Instead, as Hay later admitted, he left the dogs overnight without observation in a poorly ventilated, tightly sealed transport truck for 13 hours. He discovered them dead the next morning. He said the air conditioning unit in the truck was not blowing cool air and that the unit’s temperature control gauge read 77 degrees Fahrenheit. The USDA determined that all 14 dogs died from asphyxiation.
AMK9 representatives arrived and found that the dogs were still in the transport truck. Not knowing what had happened, they called out the dogs’ names. Disturbed by the lack of response, they entered the truck and were struck by a rancid odor. They shook the crates but no dog moved. They saw blood on the truck floor and in several of the crates, and noted that two of the crates—those of Stress and Kimbo—had been damaged by apparent escape attempts.
Hay acknowledged having left animals overnight in transport trucks in the past, and that this was a common practice at APH. In a prior incident, laboratory mice also died after being left in a sealed transport truck. APH was subsequently notified that it needed an alarm detection system in its trucks to detect temperature changes within the transport cabin, or backup cooling units—either of which would have prevented the dogs’ deaths. APH had also received an official warning letter from the USDA in 2008 relating to the mishandling of a dog.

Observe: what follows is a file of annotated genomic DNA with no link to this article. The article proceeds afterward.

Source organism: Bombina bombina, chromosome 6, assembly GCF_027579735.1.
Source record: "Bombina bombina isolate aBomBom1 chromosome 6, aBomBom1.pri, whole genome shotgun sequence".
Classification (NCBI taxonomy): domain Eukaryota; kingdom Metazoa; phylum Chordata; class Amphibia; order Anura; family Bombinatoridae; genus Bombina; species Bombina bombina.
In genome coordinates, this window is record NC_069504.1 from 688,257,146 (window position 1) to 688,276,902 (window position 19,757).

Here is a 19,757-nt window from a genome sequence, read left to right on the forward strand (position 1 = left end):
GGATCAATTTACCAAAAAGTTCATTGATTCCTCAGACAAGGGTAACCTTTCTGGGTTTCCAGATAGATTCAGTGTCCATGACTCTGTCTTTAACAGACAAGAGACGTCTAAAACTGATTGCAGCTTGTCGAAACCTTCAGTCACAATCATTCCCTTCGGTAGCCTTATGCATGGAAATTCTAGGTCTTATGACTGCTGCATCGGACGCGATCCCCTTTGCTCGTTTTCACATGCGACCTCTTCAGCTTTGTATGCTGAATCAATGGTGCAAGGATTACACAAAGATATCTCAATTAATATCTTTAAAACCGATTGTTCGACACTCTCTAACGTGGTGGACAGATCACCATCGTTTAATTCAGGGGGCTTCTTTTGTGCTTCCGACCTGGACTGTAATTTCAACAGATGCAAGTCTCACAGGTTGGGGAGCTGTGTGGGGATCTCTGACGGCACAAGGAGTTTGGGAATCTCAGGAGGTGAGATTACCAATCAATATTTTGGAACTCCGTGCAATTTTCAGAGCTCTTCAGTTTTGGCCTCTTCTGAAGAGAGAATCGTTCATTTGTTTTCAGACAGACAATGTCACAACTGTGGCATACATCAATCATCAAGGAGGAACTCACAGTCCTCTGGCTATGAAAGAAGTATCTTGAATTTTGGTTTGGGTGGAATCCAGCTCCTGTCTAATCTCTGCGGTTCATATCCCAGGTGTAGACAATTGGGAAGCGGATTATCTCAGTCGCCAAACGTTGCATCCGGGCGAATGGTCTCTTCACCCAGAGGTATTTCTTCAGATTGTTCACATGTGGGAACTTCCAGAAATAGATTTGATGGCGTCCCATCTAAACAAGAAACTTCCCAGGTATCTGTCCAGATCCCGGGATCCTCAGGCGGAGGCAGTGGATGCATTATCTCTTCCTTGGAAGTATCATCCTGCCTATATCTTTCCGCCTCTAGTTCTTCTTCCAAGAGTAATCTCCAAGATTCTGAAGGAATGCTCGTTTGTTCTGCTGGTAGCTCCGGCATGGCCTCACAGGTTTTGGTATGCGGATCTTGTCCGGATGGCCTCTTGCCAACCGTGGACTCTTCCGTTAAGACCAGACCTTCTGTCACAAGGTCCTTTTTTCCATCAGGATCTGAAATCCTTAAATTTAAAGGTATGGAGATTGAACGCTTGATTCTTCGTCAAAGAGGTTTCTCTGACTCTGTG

Following the deaths of the 14 dogs, Schooler transferred the assets of Indian Creek Enterprises/APH to Hay and filed for bankruptcy. Hay then registered as an intermediate handler under the name Live Animal Transportation Services (LATS).